Promoting sustainable food production by upscaling best performing varieties of finger millet and bean through seed and product value chains: experiences from Hoima, Uganda

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Food and nutritional security of resource poor farmers globally is increasingly under threat due to climate change. In Uganda, agricultural production rates are low, exacerbated by frequent erratic rainfall and droughts. The loss of genetic diversity in farmers’ custody has greatly narrowed the genepool from which they choose varieties that do well in challenging environments. In order to strengthen farmers’ adaptive capacity, a project called “Promoting Open Source Seed Systems for Bean, Millet and Sorghum for Climate Change Adaptation,” funded by the Benefit-sharing Fund (BSF) established under the International Treaty on Plant Genetic Resources for Food and Agriculture (ITPGRFA), was implemented in Kenya, Uganda and Tanzania. This project increased the availability and diversity of climate-smart varieties of bean, finger millet and sorghum, through testing, breeding and production of high-quality seed and increased access to a wider range of locally adapted varieties. In Uganda, the activities were coordinated by the National Agricultural Research Organisation (NARO)-Bulindi Zonal Agricultural Research and Development Institute (ZARDI) in Hoima, in collaboration with the Alliance of Bioversity International and CIAT, and local farmers organized in the Hoima Community Seed Bank.

In Uganda, 99 bean and 147 finger millet accessions were locally sourced, and shared with the Plant Genetic Resources Center from Kenya and the Tanzania National Gene Bank, through a Standard Material Transfer Agreement (SMTA), for testing in the neighboring countries. Overall, 34 bean and 44 millet accessions performed well during multiplication and were therefore given to 250 farmers for crowdsourcing trials during the cropping seasons of 2018 and 2019. On-station trials were also established for breeder’s evaluation and participatory varietal evaluation. The best performing varieties were later subjected to organoleptic testing, and seven bean and seven finger millet accessions were selected as the best performing. To ensure increased production of the selected varieties, the CGIAR research program on Grain Legumes and Dryland Cereals (CRP-GLDC) provided funds to upscale the best performing varieties of millet and bean through seed and product value chains.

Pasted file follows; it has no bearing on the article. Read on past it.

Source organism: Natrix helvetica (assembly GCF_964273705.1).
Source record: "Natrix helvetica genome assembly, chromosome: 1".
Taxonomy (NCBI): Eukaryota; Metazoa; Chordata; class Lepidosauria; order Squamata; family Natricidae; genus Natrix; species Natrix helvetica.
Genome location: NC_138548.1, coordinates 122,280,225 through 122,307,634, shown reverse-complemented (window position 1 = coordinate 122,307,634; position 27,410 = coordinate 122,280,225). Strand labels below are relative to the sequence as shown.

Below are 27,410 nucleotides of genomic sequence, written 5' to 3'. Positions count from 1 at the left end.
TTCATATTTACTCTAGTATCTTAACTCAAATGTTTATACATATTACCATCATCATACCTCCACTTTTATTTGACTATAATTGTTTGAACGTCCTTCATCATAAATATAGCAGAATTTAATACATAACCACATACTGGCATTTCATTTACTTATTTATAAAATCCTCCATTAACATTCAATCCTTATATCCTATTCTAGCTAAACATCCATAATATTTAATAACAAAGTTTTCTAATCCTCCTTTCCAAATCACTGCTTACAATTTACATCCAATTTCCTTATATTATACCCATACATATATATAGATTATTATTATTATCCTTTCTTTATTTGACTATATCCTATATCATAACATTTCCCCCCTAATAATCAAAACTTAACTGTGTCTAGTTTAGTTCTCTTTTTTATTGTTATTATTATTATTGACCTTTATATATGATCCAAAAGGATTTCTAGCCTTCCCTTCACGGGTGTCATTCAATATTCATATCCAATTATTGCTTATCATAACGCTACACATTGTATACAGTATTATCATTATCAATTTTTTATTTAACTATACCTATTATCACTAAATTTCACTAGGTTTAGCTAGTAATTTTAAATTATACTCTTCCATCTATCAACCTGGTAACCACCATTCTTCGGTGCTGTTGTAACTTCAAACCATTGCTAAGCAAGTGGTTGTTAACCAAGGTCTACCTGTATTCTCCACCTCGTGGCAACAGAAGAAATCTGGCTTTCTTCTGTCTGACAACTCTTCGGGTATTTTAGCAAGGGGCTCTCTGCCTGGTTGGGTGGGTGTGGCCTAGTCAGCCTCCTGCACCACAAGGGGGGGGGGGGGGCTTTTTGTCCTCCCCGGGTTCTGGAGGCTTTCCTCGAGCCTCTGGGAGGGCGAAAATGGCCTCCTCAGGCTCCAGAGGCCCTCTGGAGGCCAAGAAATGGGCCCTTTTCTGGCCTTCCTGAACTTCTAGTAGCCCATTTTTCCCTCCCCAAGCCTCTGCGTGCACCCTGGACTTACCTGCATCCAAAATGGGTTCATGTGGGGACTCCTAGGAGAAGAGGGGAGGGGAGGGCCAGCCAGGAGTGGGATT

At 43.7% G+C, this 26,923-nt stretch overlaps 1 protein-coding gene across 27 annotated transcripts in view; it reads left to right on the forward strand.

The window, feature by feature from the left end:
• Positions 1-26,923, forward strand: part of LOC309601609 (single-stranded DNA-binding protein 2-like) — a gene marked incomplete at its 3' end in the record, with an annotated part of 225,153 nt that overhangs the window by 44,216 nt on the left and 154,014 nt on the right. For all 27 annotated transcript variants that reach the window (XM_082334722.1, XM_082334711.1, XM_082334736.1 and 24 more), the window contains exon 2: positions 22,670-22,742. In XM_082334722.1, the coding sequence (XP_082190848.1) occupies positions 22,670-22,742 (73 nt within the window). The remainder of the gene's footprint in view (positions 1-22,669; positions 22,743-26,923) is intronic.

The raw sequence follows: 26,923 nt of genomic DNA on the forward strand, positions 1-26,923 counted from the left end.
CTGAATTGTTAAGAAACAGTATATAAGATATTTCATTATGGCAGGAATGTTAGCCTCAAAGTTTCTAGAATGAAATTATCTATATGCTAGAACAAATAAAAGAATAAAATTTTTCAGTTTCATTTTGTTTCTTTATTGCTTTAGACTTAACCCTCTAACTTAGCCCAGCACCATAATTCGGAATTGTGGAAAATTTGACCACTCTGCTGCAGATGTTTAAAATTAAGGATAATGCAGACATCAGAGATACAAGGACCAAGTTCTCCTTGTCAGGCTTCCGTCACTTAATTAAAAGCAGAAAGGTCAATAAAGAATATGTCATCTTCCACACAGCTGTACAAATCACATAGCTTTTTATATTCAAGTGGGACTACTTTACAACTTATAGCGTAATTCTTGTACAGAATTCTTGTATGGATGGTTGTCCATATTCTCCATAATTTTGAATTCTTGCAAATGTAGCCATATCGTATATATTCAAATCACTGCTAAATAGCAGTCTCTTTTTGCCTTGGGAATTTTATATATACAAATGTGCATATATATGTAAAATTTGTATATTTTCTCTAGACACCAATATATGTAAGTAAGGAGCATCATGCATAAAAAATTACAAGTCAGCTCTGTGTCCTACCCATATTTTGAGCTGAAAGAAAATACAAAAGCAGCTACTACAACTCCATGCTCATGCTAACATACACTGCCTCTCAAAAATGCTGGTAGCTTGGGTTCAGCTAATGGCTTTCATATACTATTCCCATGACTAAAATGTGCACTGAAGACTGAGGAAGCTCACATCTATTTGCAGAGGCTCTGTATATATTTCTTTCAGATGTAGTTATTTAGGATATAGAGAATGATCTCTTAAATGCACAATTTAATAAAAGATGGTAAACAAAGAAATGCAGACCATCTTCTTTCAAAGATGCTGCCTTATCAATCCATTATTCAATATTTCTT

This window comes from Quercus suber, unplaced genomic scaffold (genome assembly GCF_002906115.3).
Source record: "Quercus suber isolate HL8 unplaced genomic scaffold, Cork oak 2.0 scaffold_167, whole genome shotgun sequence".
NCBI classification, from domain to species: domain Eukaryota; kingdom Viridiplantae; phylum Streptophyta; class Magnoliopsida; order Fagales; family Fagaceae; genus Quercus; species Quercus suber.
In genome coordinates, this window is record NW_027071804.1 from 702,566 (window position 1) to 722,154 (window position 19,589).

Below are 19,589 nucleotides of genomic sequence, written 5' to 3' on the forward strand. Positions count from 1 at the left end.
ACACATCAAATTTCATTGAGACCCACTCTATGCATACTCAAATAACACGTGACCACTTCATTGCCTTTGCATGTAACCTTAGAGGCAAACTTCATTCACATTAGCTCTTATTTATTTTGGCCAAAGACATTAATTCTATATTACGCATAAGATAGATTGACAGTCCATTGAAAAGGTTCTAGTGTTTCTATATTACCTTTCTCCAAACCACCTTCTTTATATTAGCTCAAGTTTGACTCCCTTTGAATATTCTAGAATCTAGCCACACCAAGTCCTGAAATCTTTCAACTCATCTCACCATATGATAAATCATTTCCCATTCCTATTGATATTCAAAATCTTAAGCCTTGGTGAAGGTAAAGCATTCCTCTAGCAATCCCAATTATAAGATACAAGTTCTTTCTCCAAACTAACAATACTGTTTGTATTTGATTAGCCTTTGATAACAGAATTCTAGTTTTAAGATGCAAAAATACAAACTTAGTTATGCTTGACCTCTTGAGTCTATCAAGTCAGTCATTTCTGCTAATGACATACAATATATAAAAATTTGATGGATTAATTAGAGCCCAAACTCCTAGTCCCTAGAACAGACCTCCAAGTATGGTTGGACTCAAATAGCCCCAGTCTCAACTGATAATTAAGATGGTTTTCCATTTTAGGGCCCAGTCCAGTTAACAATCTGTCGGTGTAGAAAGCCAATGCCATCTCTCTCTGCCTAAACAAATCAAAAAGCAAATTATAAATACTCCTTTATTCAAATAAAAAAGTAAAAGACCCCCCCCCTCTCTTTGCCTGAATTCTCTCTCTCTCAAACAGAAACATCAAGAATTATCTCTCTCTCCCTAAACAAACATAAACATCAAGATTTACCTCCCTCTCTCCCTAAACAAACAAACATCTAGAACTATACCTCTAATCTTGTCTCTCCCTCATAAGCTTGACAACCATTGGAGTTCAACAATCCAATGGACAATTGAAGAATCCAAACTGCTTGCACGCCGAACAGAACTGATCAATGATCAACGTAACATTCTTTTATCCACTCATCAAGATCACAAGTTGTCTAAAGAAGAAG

Establishment of seed multiplication sites and production units

Seed multiplication units are farmer-managed and include land, and a seed storage facility. In this case, the Hoima community seed bank is the main seed storage facility and the first production unit  established. During the implementation of the “Open Source Seed Systems project,” originally only Hoima district was targeted for intervention. However, due to increased networking between farmers in the Western region, a neighboring district, Masindi, developed interest and joined the project under the umbrella of Hoima community seed bank. However, given the relatively large distance between the two sites, establishment of a new producer unit was deemed suitable to enable good access to genetic resources by the Masindi farmers. About 200 farmers in Budongo have already come together, contributed some funds and are planning to establish a seed bank known as the Budongo farmers community seed bank. This is the second seed multiplication unit. The Budongo community seed bank will be a well-equipped seed bank plus production unit after finalizing registration in 2021.

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